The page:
I recently bought a box of DiversiTech anti vibration pads and placed them under all of my components including floor standing speakers and subs. The result was a stunning improvement in clarity, soundstage and fullness of sound, and this is a pretty high end system. Under the subs, the bass in cleaner, tighter, fuller.

Each pad is 52 cents. A box of 48 was $25.00.

I would be very surprised if other anti-vibration devices make a better sound improvement, regardless of cost.

https://www.supplyhouse.com/DiversiTech-MP-2E-EVA-Anti-Vibration-Pad-2-x-2-x-7-8?gclid=EAIaIQobChMIpMaAwKT63QIVlIZ-Ch1SGQ6TEAYYAiABEgJlyfD_BwE

S Clark

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  • measurement? We don't need no stinkin measurement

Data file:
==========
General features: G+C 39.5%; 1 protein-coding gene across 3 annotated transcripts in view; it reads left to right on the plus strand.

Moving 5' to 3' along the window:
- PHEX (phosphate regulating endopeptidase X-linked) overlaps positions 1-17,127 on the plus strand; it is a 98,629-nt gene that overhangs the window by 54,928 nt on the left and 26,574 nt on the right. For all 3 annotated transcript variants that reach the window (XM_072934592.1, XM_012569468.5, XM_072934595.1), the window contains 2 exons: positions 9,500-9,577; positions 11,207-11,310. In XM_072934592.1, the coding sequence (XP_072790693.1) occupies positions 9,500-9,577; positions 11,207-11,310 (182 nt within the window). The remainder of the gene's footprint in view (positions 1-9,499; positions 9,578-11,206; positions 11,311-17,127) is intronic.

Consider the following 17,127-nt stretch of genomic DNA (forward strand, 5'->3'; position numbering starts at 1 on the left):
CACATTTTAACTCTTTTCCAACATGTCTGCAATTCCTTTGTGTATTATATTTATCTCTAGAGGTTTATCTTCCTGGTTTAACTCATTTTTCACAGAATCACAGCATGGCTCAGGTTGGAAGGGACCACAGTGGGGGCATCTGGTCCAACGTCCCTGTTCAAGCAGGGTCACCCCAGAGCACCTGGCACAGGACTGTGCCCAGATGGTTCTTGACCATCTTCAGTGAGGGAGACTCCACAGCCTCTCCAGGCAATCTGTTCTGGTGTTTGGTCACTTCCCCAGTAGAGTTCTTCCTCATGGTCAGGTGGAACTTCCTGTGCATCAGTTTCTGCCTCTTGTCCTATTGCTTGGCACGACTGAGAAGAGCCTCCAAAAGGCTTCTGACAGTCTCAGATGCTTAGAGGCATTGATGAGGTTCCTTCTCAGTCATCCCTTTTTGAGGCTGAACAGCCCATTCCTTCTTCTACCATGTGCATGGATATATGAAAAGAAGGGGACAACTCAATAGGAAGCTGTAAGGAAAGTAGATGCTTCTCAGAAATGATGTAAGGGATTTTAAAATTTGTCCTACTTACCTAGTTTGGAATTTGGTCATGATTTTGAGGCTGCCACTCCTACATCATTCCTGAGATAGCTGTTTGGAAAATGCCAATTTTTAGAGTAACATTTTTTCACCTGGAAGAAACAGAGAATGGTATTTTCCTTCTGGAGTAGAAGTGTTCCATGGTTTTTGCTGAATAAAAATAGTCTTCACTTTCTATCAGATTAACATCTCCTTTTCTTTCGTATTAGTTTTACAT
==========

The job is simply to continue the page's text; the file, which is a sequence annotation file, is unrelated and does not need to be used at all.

Re: Big Fat Dots for Subs?
« Reply #3 on: 9 Oct 2018, 09:45 pm »
Hey MttBsh, perhaps you didn't notice this circle is paid for by Herbie's Audio Lab.  I"m sure you meant well, but using this space to advertise a competitive product is not a great idea. 

Herbie

Re: Big Fat Dots for Subs?
« Reply #4 on: 9 Oct 2018, 10:22 pm »
I recently bought a box of DiversiTech anti vibration pads and placed them under all of my components including floor standing speakers and subs. The result was a stunning improvement in clarity, soundstage and fullness of sound, and this is a pretty high end system. Under the subs, the bass in cleaner, tighter, fuller.

Each pad is 52 cents. A box of 48 was $25.00.

I would be very surprised if other anti-vibration devices make a better sound improvement, regardless of cost.

https://www.supplyhouse.com/DiversiTech-MP-2E-EVA-Anti-Vibration-Pad-2-x-2-x-7-8?gclid=EAIaIQobChMIpMaAwKT63QIVlIZ-Ch1SGQ6TEAYYAiABEgJlyfD_BwE